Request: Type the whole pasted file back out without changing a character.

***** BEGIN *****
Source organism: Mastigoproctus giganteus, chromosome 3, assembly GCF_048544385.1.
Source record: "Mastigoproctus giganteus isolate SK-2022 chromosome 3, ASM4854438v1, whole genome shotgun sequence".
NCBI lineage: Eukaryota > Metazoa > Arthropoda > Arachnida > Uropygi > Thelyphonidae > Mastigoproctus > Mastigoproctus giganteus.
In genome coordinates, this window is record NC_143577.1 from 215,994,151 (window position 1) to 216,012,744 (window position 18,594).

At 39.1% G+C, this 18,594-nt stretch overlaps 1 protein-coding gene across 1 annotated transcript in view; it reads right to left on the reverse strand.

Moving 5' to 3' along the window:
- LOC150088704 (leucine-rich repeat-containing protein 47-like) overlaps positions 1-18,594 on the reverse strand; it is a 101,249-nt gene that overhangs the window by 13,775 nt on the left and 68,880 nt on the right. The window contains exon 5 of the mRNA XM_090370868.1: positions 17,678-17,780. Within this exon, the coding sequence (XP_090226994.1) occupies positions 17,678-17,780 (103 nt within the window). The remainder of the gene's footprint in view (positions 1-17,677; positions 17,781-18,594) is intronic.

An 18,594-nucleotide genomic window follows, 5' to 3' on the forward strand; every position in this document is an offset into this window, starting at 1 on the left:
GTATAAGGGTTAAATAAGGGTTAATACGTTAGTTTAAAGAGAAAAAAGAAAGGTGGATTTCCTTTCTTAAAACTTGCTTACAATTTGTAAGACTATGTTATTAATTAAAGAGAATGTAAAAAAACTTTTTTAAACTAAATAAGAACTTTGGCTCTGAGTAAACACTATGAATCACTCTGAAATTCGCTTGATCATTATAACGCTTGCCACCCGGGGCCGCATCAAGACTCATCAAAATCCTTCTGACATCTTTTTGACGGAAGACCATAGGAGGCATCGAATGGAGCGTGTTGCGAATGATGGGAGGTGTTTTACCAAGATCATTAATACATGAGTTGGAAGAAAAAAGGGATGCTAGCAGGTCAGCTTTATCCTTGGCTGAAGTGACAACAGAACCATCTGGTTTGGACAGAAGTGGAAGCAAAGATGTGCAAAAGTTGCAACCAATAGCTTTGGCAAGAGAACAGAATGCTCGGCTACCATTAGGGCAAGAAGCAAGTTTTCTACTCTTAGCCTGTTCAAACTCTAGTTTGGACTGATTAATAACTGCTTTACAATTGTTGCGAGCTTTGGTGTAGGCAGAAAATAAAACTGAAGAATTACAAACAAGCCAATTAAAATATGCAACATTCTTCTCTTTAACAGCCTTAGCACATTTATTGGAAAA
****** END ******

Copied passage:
Source organism: Mastigoproctus giganteus, chromosome 3, assembly GCF_048544385.1.
Source record: "Mastigoproctus giganteus isolate SK-2022 chromosome 3, ASM4854438v1, whole genome shotgun sequence".
NCBI lineage: Eukaryota > Metazoa > Arthropoda > Arachnida > Uropygi > Thelyphonidae > Mastigoproctus > Mastigoproctus giganteus.
In genome coordinates, this window is record NC_143577.1 from 215,994,151 (window position 1) to 216,012,744 (window position 18,594).

At 39.1% G+C, this 18,594-nt stretch overlaps 1 protein-coding gene across 1 annotated transcript in view; it reads right to left on the reverse strand.

Moving 5' to 3' along the window:
- LOC150088704 (leucine-rich repeat-containing protein 47-like) overlaps positions 1-18,594 on the reverse strand; it is a 101,249-nt gene that overhangs the window by 13,775 nt on the left and 68,880 nt on the right. The window contains exon 5 of the mRNA XM_090370868.1: positions 17,678-17,780. Within this exon, the coding sequence (XP_090226994.1) occupies positions 17,678-17,780 (103 nt within the window). The remainder of the gene's footprint in view (positions 1-17,677; positions 17,781-18,594) is intronic.

An 18,594-nucleotide genomic window follows, 5' to 3' on the forward strand; every position in this document is an offset into this window, starting at 1 on the left:
GTATAAGGGTTAAATAAGGGTTAATACGTTAGTTTAAAGAGAAAAAAGAAAGGTGGATTTCCTTTCTTAAAACTTGCTTACAATTTGTAAGACTATGTTATTAATTAAAGAGAATGTAAAAAAACTTTTTTAAACTAAATAAGAACTTTGGCTCTGAGTAAACACTATGAATCACTCTGAAATTCGCTTGATCATTATAACGCTTGCCACCCGGGGCCGCATCAAGACTCATCAAAATCCTTCTGACATCTTTTTGACGGAAGACCATAGGAGGCATCGAATGGAGCGTGTTGCGAATGATGGGAGGTGTTTTACCAAGATCATTAATACATGAGTTGGAAGAAAAAAGGGATGCTAGCAGGTCAGCTTTATCCTTGGCTGAAGTGACAACAGAACCATCTGGTTTGGACAGAAGTGGAAGCAAAGATGTGCAAAAGTTGCAACCAATAGCTTTGGCAAGAGAACAGAATGCTCGGCTACCATTAGGGCAAGAAGCAAGTTTTCTACTCTTAGCCTGTTCAAACTCTAGTTTGGACTGATTAATAACTGCTTTACAATTGTTGCGAGCTTTGGTGTAGGCAGAAAATAAAACTGAAGAATTACAAACAAGCCAATTAAAATATGCAACATTCTTCTCTTTAACAGCCTTAGCACATTTATTGGAAAA